Restless, troubled Rosamond Hunter has spent most of her life running away from the past, filled with guilt about her involuntary role in her mother’s death. When her nursing job brings her back to Fairfleet, her childhood home, to care for an elderly refugee, she is forced to confront the ghosts that have haunted her for so long.
Her patient, Benny Gault, first came to Fairfleet, England, in 1939, having fled Nazi Germany on a Kindertransport train.
As his health fails, he and Rosamond begin to confide in each other. At first their tentative friendship revolves around the love they both shared for Rosamond’s glamorous grandmother, Harriet, but as their trust in each other grows, guilty secrets are exposed and history is turned on its head.
From the acclaimed author of Playing with the Moon and Restitution comes a beautiful and haunting tale of friendship, redemption and forgiveness across generations.
|Product dimensions:||5.50(w) x 8.20(h) x 1.00(d)|
About the Author
Eliza Graham spent her biology lessons sitting at the back of the classroom, reading Jean Plaidy novels behind her textbooks. In English and history, however, she sat right at the front, hanging on to every word. At home she read books while getting dressed and cleaning her teeth, and during school holidays she visited the public library several times a day.
At Oxford University she read English literature on a course that regarded anything written after about 1930 as too modern to be included. She retains a love of Victorian novels and the poetry of the seventeenth and nineteenth centuries.
Eliza’s first novel, Playing with the Moon, was longlisted for Richard & Judy’s Summer Read category and named one of the World Book Day 2007 ‘Books to Talk About.’
Find out more about Eliza on her website, www.elizagraham.co.uk, and follow her on Twitter @Eliza_Graham.
Most Helpful Customer Reviews
3.75 stars *recieved from netgalley* The One I Was tells the story of a woman, Rosamond, who returns against her better judgement to one of her childhood "homes", Fairfleet, as a nurse for a man dying of cancer named Benny. Rosamond was reluctant to return because of past events that caused her and her family to leave Fairfleet. Benny, too, had grown up in the house as he was taken in by Rosamond's grandmother as part of the Kindertransport during World War II. Not only are they tied together through Fairfleet, but also through Rosamond's grandmother, Lady Dorner, who was Benny's benefactor for the Kindertransport. The story follows Rosamond confronting those events and people that had haunted her while Benny is telling the story of how he came to live in Fairfleet and of his time there while coming to terms with his guilt through writing. I really enjoyed the book. It was well-written and the whole aspect of the Kindetransport was clearly researched, something I think a lot of authors now fail to do, so that was definitely a positive. Pretty much every aspect of this book was multifaceted. I liked how it spanned three different time periods--World War II and a little beyond, the early 1980s and the present, as well as how it was told from the perspectives of both Rosamond and Benny. It was perfect in the sense that there was a lot going on, but it all related back to the same core, so it wasn't absolutely all over the place. I really enjoyed getting to know them both as children and as adults. I loved how Graham intertwined their lives, involving some of the same people in both Rosie and Benny's times living in Fairfleet. Some aspects were a little bit predictable, but today I think it's pretty hard not to look at some characters in any type of media and not be suspicious or expect something bad from them. Other aspects were definitely unexpected. This was not a book that lacks a dramatic, unsuspected ending. The one thing I didn't really like was that it took me a while to get into the book. Once I was really into it there were a few spots that it dried up and got slow again. That aside, I'd highly recommend it, even for those who aren't big into historical fiction.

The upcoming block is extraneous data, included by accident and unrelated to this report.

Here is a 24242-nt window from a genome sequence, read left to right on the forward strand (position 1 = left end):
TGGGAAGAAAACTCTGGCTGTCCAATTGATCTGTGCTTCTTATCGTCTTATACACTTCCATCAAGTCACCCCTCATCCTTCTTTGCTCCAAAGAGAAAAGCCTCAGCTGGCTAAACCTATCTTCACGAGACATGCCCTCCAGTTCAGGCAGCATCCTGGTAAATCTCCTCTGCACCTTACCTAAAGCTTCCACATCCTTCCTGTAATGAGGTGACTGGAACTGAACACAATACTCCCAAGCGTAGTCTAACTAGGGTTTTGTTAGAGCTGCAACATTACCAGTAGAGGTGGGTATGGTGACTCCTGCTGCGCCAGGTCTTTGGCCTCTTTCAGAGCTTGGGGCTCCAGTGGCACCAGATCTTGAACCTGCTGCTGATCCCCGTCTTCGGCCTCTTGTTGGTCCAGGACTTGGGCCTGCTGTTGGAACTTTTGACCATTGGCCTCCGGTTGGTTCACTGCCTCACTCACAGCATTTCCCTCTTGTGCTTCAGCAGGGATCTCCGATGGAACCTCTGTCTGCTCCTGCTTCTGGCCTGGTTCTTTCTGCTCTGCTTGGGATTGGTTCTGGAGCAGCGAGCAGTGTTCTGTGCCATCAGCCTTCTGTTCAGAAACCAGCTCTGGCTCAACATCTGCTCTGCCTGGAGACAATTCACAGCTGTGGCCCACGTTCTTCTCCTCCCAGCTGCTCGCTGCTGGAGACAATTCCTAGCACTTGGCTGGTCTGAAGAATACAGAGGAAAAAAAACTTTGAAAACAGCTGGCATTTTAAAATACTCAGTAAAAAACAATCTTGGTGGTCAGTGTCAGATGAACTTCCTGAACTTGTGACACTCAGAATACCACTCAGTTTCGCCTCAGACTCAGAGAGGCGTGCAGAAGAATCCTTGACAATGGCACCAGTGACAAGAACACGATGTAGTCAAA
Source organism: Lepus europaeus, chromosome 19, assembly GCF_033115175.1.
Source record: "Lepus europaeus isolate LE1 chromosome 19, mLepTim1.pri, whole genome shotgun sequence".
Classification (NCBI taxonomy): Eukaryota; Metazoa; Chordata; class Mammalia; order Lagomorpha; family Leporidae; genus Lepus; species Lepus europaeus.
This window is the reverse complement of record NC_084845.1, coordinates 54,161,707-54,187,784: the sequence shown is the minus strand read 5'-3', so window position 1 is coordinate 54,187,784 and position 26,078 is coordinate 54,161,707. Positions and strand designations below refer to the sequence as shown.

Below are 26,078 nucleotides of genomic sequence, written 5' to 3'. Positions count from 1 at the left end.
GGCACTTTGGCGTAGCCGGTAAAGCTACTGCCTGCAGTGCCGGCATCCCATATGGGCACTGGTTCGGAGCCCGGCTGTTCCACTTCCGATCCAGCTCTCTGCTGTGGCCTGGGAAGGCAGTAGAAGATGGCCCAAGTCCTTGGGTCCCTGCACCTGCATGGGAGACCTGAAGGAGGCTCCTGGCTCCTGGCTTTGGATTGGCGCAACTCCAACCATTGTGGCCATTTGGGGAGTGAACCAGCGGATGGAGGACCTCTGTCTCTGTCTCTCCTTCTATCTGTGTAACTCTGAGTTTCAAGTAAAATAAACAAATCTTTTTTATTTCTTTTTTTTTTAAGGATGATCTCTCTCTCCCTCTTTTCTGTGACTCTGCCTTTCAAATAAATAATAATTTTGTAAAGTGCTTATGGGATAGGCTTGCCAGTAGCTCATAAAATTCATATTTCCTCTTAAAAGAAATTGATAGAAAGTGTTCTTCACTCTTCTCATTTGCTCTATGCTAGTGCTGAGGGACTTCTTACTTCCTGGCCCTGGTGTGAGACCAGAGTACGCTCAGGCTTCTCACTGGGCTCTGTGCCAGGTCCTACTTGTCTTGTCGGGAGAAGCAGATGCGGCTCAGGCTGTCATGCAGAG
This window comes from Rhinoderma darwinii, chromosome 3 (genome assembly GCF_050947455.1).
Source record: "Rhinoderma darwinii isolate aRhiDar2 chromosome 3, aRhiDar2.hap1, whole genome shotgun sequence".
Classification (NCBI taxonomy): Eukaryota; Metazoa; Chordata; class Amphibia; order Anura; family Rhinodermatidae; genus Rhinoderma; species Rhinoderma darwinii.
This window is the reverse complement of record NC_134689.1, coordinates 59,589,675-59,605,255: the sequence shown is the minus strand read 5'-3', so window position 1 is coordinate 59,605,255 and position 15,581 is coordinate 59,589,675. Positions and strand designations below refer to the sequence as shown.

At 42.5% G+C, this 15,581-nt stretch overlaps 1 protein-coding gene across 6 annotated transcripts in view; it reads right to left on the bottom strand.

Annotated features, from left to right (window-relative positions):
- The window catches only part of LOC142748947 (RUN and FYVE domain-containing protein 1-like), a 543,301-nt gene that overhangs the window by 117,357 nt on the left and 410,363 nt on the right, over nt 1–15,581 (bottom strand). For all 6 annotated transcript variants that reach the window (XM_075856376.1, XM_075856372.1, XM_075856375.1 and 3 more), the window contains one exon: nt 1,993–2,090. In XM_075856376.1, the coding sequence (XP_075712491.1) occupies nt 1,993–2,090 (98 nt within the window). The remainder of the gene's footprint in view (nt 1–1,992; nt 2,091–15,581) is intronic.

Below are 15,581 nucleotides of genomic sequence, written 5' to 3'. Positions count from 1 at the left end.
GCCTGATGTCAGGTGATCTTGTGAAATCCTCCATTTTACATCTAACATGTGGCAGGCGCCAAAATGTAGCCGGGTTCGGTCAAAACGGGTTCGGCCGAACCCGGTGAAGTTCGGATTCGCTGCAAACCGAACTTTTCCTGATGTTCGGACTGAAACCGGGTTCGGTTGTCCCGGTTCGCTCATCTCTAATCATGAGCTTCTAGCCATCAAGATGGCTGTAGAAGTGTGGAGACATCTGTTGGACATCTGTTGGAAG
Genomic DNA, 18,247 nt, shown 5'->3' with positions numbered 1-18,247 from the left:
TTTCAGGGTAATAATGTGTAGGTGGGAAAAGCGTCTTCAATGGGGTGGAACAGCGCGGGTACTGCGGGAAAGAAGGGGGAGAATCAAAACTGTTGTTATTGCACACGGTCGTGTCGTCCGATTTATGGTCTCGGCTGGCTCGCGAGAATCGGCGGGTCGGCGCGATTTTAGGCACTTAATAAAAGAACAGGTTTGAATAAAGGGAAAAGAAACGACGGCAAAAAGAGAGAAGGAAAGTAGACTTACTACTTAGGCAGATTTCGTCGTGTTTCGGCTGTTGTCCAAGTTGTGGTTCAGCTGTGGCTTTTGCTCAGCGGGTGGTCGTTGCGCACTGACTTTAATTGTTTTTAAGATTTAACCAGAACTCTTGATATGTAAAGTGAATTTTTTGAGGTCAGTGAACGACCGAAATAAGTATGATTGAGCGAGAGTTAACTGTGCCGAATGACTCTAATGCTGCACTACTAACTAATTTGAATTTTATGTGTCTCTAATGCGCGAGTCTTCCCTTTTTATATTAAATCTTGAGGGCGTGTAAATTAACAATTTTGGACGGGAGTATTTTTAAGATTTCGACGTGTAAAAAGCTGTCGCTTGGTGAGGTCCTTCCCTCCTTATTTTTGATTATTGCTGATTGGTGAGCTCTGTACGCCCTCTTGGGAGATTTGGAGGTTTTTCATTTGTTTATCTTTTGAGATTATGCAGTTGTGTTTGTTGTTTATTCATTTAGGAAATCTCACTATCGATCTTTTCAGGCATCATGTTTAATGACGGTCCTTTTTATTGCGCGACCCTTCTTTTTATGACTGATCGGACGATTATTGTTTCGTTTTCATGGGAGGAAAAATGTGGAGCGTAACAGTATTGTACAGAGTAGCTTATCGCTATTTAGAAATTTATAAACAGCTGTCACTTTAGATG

The One I Was Eliza Graham brings to life a period during WWII that shows England at its finest—providing refuge to the Jewish children of Nazi Germany. In this novel that alternates between the present day and its past counterpart, forty-one-year-old Rosamond Hunter is determined to unleash the demons from her childhood, that brief but horrific period when her recently divorced, fragile mother brought Rosamond and her younger brother to live at Fairfleet, the country estate her family has owned for generations. A series of unforeseen tragic events soon result in the loss of the estate, and changes Rosamond’s life forever. Now as an adult and dedicated to nursing the terminally ill, Rosamond has been hired to care for Benny Gault, a renowned writer and current owner of Fairfleet where he once lived as a young Jewish refugee attracted to Rosamond’s adventurous grandmother. The troubled lives of Rosamond and Benny cross and intertwine in a variety of ways, none of which are as they seem to be and make this novel all the more intriguing. One I didn’t want to leave until I finished it. Well done, author.